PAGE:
Career Services puts resumes to the 6 second test

Matthew Owczarz


Humber students put their resumes to the test as part of a’ Career Services’ back to school event this week

Representatives from Career Services came down to the Humber North campus’ LRC to evaluate the resumes through a hiring manager’s ‘six second test’ from 11:30 a.m. to 1:30 p.m. on Monday.

“Research shows that hiring managers look at resumes for six seconds before deciding if they go in the yes or no pile,” said Allison Scully, Career Resource Developer from Student Success and Engagement. “We asked students to bring their printed resumes so our resume reviewers could look at them for six seconds and provide feedback.”

Students from Humber College and University of Guelph-Humber went up, one by one, with resumes in hand or on their computers to see if they could pass the six second test.

“Usually people mess up and forget to provide a phone number so they can’t get a call back,” said Brooke Stevens, a resident tutor from career services. “Having a clear layout and no grammar mistakes is also important for the reader. Obviously education is also important for some employers.”

The resumes were evaluated based on seven categories: contact information, focus, education, job titles, dates, grammar and layout.

“Yeah, I passed the test! Just a couple of mistakes here and there and some formatting issues I didn’t notice,” said business accounting student Peter Ramcharran.

Pass or fail, students who went also received an evaluation handout that provided critical advice and tips on how to best improve their resumes.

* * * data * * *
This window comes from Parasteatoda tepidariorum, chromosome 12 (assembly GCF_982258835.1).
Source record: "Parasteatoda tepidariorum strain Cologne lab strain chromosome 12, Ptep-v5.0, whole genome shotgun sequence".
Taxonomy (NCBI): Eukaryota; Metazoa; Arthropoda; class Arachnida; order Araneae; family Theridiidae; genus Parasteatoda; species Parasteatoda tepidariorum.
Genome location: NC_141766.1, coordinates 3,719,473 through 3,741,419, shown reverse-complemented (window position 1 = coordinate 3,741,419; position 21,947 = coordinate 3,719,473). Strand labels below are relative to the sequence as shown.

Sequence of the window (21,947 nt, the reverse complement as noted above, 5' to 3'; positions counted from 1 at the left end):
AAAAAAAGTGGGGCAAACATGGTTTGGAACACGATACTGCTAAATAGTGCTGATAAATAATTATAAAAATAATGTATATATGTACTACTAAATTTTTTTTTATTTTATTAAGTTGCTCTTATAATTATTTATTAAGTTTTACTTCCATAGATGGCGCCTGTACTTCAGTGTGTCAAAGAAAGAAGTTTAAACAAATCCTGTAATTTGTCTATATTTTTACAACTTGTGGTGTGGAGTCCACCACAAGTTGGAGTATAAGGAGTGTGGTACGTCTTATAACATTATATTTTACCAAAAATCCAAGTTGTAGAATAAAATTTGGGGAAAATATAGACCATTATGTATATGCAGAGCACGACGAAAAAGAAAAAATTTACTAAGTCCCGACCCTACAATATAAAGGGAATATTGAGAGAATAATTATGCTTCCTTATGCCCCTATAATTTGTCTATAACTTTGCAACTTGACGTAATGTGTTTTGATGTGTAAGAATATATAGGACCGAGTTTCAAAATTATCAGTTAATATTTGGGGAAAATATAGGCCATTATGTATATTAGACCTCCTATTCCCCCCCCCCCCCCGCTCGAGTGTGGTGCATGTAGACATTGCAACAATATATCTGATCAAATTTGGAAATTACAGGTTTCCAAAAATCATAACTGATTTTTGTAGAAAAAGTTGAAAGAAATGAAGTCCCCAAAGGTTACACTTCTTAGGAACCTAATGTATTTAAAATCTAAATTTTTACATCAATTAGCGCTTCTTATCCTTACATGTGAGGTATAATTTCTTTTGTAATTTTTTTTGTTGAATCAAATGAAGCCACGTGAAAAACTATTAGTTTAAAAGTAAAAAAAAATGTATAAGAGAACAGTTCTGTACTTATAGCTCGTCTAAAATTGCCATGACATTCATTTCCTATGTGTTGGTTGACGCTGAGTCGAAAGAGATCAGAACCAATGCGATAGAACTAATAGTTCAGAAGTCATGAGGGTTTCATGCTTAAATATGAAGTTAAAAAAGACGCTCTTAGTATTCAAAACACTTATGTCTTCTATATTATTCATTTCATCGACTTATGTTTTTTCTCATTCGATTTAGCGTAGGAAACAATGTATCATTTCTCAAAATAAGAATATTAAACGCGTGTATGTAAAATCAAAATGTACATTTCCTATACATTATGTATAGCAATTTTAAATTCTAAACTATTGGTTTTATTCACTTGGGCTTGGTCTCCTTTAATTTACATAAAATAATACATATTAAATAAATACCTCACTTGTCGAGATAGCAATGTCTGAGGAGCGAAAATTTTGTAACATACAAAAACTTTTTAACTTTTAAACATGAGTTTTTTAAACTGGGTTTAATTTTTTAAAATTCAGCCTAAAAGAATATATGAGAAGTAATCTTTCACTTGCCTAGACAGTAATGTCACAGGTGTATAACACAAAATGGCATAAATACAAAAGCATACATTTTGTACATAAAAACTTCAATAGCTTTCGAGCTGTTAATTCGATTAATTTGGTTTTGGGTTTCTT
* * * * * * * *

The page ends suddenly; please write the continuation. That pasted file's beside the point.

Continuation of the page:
“I passed the test and got so many positive tips to help improve my resume,” computer networking student Prabhat Pandey said after taking the test. “In the future, I would definitely visit the Career Centre for more help.”

Most resumes were well written and passed the six second test, it’s the small mistakes that convince employers not to contact applicants, Scully said.

“About 75 per cent of the resumes usually pass the test. Only a few people with missing contact info or various spelling mistakes get an actual automatic fail,” Stevens said.

Students who failed the test or who were uncertain about resume writing were directed to the Career Centre, which is open on weekdays from 8:30 a.m. to 4:30 p.m.

“We offer help with resumes, cover letters and other applications at Career Services for students,” Stevens said. “Except there we don’t just offer six seconds. Usually we see students for half an hour or however long they need, and they can come back anytime for additional help.”